Comparative Example 1

Recording was carried out in a manner similar to EXAMPLE 1 using a ink which did not contain 4-vinylpyridine/acrylic acid copolymer.

Comparative Example 2

Recording was carried out in a manner similar to EXAMPLE 2 using inks which did not contain allylamine/styrenesulfonic acid copolymer, 4-vinylpyridine/acrylic acid copolymer, or 2-vinylpyridine/maleic acid copolymer.

Comparative Example 3

Recording was carried out in a manner similar to EXAMPLE 3 using inks which did not contain diallylamine/styrenesulfonic acid copolymer, 4-vinylpyridine/maleic acid copolymer, 2-vinylpyridine/itaconic acid copolymer, or n-methylaminoethyl methacrylate/acrylic acid copolymer.

Comparative Example 4

Recording was carried out in a manner similar to EXAMPLE 4 using inks which did not contain allylamine/styrenesulfonic acid copolymer, 4-vinylpyridine/acrylic acid copolymer, or 2-vinylpyridine/maleic acid copolymer.

Comparative Example 5

Recording was carried out in a manner similar to EXAMPLE 5 using inks which did not contain 4-vinylpyridine/itaconic acid copolymer, n-methylallylamine/itaconic acid copolymer, 4-vinylpyridine/fumaric acid copolymer, or 2-vinylpyridine/itaconic acid copolymer.

Comparative Example 6

Recording was carried out in a manner similar to EXAMPLE 6 using inks which did not contain 4-vinylpyridine/itaconic acid copolymer, n-methylallylamine/itaconic acid copolymer, 4-vinylpyridine/fumaric acid copolymer, or 2-vinylpyridine/itaconic acid copolymer.

The recorded images of EXAMPLES 1 to 12 and COMPARATIVE EXAMPLES 1 to 6 were evaluated regarding image density, bleeding, and water resistance as follows:

Image Density

Alphabetical and numeric letters and solid images were recorded on commercial copy paper and bond paper. The image densities were evaluated with a Macbeth RD915 optical densitometer made by Macbeth Corp. one hour after image recording. The results were expressed based on the following standard:

Good: an optical density of 1.1 or more

Fair: an optical density of 1.1 to 1.0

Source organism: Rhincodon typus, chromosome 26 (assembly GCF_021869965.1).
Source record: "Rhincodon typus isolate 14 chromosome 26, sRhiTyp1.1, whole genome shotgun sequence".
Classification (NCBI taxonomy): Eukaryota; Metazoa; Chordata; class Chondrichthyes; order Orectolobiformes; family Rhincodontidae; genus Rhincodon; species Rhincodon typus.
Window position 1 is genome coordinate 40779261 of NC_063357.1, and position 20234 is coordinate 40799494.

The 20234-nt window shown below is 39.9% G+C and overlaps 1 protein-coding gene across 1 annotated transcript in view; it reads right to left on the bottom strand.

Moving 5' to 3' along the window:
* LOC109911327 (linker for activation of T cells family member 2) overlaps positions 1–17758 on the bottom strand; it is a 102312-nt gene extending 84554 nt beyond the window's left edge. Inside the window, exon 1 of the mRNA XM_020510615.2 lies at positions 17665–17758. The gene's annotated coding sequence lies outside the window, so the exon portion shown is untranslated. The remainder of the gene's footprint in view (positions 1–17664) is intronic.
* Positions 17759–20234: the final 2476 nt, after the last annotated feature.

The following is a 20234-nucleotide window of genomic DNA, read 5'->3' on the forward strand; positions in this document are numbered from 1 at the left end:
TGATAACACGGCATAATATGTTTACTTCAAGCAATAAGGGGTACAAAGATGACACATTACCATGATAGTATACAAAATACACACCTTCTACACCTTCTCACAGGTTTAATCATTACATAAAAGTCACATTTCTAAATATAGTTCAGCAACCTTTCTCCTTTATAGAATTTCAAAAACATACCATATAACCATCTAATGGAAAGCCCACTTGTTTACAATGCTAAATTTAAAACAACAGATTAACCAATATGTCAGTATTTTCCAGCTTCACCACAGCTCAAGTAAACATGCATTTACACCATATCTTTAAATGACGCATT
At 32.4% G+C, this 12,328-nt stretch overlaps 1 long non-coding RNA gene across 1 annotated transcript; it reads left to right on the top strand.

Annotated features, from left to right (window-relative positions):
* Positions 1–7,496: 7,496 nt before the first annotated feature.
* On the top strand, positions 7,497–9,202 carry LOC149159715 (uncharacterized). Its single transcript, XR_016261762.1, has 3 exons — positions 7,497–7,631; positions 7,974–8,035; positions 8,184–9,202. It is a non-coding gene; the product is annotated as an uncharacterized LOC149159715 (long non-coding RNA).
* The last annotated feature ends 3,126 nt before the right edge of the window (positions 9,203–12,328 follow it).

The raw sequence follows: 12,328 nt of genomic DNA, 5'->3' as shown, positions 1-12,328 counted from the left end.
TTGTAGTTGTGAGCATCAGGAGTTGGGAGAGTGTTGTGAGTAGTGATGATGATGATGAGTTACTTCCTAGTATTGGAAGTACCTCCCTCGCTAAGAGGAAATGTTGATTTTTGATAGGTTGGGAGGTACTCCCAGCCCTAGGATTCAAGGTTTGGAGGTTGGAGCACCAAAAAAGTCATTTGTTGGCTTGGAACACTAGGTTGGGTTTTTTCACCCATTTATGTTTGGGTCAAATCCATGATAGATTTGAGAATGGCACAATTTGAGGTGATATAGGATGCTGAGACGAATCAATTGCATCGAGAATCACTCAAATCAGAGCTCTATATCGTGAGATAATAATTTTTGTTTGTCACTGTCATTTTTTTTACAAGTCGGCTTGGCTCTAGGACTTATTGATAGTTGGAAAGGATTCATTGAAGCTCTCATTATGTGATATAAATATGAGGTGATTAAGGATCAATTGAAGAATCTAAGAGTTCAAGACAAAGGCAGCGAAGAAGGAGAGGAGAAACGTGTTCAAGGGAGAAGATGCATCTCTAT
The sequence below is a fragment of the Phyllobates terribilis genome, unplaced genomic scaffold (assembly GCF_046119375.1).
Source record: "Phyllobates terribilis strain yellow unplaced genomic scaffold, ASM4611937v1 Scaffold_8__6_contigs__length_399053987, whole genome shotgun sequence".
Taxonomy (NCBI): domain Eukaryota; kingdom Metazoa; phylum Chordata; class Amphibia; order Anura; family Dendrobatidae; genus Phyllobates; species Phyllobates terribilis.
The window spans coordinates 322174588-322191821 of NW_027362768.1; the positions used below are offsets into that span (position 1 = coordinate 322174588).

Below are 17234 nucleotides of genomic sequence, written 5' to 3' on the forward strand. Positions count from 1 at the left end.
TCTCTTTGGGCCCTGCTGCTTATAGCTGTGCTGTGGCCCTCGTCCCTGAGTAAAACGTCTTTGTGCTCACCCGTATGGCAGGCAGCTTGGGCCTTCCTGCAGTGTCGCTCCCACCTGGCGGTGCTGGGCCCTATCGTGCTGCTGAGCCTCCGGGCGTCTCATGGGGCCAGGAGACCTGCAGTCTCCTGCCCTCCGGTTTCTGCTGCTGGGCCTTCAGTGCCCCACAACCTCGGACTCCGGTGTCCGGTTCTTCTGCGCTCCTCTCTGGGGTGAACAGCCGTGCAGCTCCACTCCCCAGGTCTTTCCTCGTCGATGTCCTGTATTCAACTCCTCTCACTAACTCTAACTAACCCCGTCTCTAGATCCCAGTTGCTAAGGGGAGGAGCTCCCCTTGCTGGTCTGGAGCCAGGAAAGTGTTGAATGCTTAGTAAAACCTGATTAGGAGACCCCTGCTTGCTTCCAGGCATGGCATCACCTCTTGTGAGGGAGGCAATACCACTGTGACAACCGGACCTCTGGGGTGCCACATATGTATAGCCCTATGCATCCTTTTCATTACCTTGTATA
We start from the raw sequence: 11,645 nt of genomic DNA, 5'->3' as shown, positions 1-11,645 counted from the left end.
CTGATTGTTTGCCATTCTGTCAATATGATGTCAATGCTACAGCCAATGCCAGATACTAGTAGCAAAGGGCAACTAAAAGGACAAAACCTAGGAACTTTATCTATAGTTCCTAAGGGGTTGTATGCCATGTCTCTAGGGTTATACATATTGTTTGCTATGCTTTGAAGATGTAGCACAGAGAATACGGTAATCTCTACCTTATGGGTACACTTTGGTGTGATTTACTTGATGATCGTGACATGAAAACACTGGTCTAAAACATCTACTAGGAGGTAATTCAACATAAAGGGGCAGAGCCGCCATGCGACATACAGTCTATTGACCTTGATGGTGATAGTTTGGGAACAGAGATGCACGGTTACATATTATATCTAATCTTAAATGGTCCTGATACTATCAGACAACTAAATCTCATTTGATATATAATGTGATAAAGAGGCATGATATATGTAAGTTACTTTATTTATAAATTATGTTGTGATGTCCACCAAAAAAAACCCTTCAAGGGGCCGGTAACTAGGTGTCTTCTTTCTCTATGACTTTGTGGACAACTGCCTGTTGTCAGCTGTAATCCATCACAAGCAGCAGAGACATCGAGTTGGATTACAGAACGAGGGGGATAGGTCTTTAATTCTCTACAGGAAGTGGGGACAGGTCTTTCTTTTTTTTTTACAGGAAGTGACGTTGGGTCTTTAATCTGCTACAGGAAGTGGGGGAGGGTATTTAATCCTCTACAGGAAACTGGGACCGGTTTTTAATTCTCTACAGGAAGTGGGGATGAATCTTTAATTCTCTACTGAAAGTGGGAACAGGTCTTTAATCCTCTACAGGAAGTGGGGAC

No good: an optical density of less than 1.0

Bleeding

Solid images next to each other were recorded using the yellow ink, magenta ink, cyan ink, and-black ink on commercial copy paper. The extent of bleeding at the boundaries of different colors was evaluated visually as follows:

Good: no bleeding and no uneven color mixing

Fair: a little bleeding and uneven color mixing, but a level acceptable in practice

No good: a level of bleeding and uneven color mixing unacceptable in practice

Water Resistance

Solid images of yellow, magenta, cyan, and black were recorded on commercial copy paper. The image densities were evaluated with a Macbeth RD915 optical densitometer made by Macbeth Corp. one hour after image recording. Then the printed media were immersed into water for five minutes, allowed to dry, and the image densities were evaluated again. The water resistance was evaluated by the remaining rate expressed by the following equation: The remaining  rate of image density = Image density after water resistance test Image density before water resistance test × 100

The results were expressed based on the following standard:

Good: A remaining rate of 75% or more

Fair: A remaining rate of from 60% to 75%

No good: A remaining rate of less than 60%

Results are summarized in Table 1.

TABLE 1
IMAGE WATER
EXAMPLE DENSITY BLEEDING RESISTANCE
EXAMPLE 1 Good Good Good
EXAMPLE 2 Good Good Good
EXAMPLE 3 Good Good Good
EXAMPLE 4 Good Good Good
EXAMPLE 5 Good Good Good
EXAMPLE 6 Good Good Good
EXAMPLE 7 Good Good Good
EXAMPLE 8 Good Good Good
EXAMPLE 9 Good Good Good
EXAMPLE 10 Good Good Good
EXAMPLE 11 Good Good Good
EXAMPLE 12 Good Good Good
COMPARATIVE Good No Good No Good
EXAMPLE 1
COMPARATIVE Good No Good Fair
EXAMPLE 2
COMPARATIVE No Good Fair No Good
EXAMPLE 3
COMPARATIVE Good No Good No Good
EXAMPLE 4
COMPARATIVE Good No Good Good
EXAMPLE 5
COMPARATIVE Good No Good Good
EXAMPLE 6

As described above, the present invention provides an image having excellent image density without bleeding, and excellent water resistance when color ink-jet recording is performed on plain paper. Further, according to the ink-jet recording process and apparatus of the present invention, an image having excellent image density without bleeding, and excellent water resistance can be recorded on plain paper when the above-mentioned ink is used.

While the present invention has been described with reference to what are presently considered to be the preferred embodiments, it is to be understood that the invention is not limited to the disclosed embodiments. To the contrary, the invention is intended to cover various modifications and equivalent arrangements, included within the spirit and scope of the appended claims. The scope of the following claims is to be accorded the broadest interpretation so as to encompass all such modifications and equivalent structures and functions.

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Classifications
U.S. Classification106/31.43, 524/239, 523/161, 106/31.75, 524/236, 524/238
International ClassificationC09D11/00
Cooperative ClassificationC09D11/30
European ClassificationC09D11/30
Legal Events
DateCodeEventDescription
Apr 2, 1996ASAssignment
Owner name: CANON KABUSHIKI KAISHA, JAPAN
Free format text: ASSIGNMENT OF ASSIGNORS INTEREST;ASSIGNORS:TAKIZAWA, YOSHIHISA;HATTORI, YOSHIFUMI;YAMAMOTO, MAYUMI;AND OTHERS;REEL/FRAME:007940/0067
Effective date: 19960328
Nov 27, 2001CCCertificate of correction
Jun 10, 2004FPAYFee payment
Year of fee payment: 4
Jul 3, 2008FPAYFee payment
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Jun 20, 2012FPAYFee payment